Introduction: Acrylic Arduino Prototyping Stand

I do a lot of projects with Arduino's and breadboards.  Often as I work on a messy workbench, the Arduino or breadboard get jostled and the wires pop out of the headers or the breadboard. To solve this problem, I decided to make a simple acrylic stand for mounting an Arduino and a breadboard that would prevent them from moving around.

I used a laser cutter to cut the acrylic to size, to cut the holes for mounting the Arduino and to engrave a rectangle on the base to help align the breadboard.  Don't despair if you don't have access to a laser cutter: you could use a saw to cut the acrylic and a drill press to drill the holes.

There are two versions of the stands: one for the Arduino Duemilanove and Diecimila and one for the Arduino Uno. 

The photos show two views of an Uno stand made out of clear acrylic and a Duemilanova stand made out of blue acrylic

I made this at TechShop in Menlo Park.

Step 1: Parts

You will need the following materials for the Arduino prototyping stands:
  • One 1/4" acrylic sheet (color of your choice) at least 4.5" x 6.5" (the stand when cut out is 3.8" x 5.7")
  • Four 19mm vinyl bumpers (available at any hardware store)
  • One mini breadboard (approx 3.3" x 2.2") (Radio Shack 276-003 or Jameco #20601 or similar)
For an Arduino Diecimila or Duemilanove prototyping stand you will also need:
  • Three 1/4" #6 nylon spacers
  • One M2 x 20 machine screw
  • One M2 hex nut
  • One M2 washer
  • Two M3 x 20 machine screws (you can substitute #4-40 x 3/4" machine screws)
  • Two M3 hex nuts (or #4-40 hex nut if you use the the #4-40 screw)
  • Two M3 or M4 washers (or #4-40 washer if you use the #4-40 screw)
For an Arduino Uno prototyping stand you will also need:
  • Three or four 1/4" #6 nylon spacers
  • Three or four M3 x 20 machine screws (you can substitute #4-40 x 3/4" machine screws)
  • Three or four M3 hex nuts (or #4-40 hex nut if you use the the #4-40 screw)
  • Three or four M3 or M4 washers (or #4-40 washer if you use the #4-40 screw)
One of the holes on the Uno circuit board is very close to a connector.  Depending on the size of the machine screw head you use, you may not be able to use the fourth hole to mount the board.  Don't worry if that's the case, the Uno is securely held with only three screws.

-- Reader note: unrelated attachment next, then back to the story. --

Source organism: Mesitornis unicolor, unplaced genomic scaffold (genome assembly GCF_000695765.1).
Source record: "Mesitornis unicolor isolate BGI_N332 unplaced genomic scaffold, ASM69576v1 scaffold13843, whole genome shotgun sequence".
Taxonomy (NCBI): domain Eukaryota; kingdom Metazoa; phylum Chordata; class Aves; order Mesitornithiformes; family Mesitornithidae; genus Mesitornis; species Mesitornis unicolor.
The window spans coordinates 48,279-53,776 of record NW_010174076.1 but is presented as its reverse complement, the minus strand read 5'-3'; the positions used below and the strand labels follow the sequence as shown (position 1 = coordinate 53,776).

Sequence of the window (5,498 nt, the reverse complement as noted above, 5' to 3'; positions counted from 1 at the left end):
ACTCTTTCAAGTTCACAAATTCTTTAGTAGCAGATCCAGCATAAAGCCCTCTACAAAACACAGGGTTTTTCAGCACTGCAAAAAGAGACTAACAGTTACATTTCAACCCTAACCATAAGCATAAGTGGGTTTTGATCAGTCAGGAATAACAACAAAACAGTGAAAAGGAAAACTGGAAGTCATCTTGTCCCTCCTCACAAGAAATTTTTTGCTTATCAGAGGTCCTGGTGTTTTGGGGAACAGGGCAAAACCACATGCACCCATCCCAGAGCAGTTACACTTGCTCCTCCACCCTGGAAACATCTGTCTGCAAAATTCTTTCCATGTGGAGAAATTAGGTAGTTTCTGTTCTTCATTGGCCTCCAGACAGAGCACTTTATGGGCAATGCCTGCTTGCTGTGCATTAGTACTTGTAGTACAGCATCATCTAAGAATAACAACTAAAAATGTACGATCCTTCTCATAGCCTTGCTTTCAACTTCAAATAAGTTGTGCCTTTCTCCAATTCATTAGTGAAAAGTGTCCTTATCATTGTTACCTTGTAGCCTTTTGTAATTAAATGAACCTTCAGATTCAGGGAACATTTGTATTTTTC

Step 2: Cut Out the Stand

If you are using a laser cutter, you can use the attached CorelDraw files to cut the acrylic to the precise dimensions, cut out the holes for the machine screws and engrave the guide lines for mounting the breadboard.  The cut pieces with the protective paper left on will look the first and second photos.  The third photo shows the paper removed.  The first is for an Arduino Uno and the second and third are for an Arduino Diecimila or Duemilanove.

I used a 45 watt Epilog Helix laser cutter and used the following settings for the laser.  You may need to use different settings depending on what model laser cutter you use.
  • 1/4" acrylic:
    • Raster: Speed 50, Power 80
    • Vector: Speed 6, Power 90, Frequency 5000
If you don't have a laser cutter, you can print out the CorelDraw files and use them as a template for cutting and drilling the acrylic.

Step 3: Assemble the Stand

The stands are very easy to assemble. 
  1. Assemble each of the machine screws as shown in the first diagram.  For Arduino Duemilanove's and Diecimila's use the M2 screw for the smaller hole.  Don't over tighten the screws. 
  2. Remove the self adhesive from the back of the mini breadboard and use the engraved lines as a guide to adhere to the acrylic stand.  If your breadboard doesn't have self adhesive on the back you can use double faced tape to mount it. Using the engraved lines will ensure you get the board on straight.
  3. Turn the stand over and stick the vinyl bumpers on the back as shown in the second and third photos.  If you use clear acrylic, like I did for the Uno, make sure to place the bumpers under the Arduino circuit board and under where the breadboard goes so you don't see the bumpers from the top of the stand.
The finished stands are shown in the fourth through ninth photos.

Voila! You now have a sturdy prototyping stand for your Arduino projects.
Go forth and make cool stuff!
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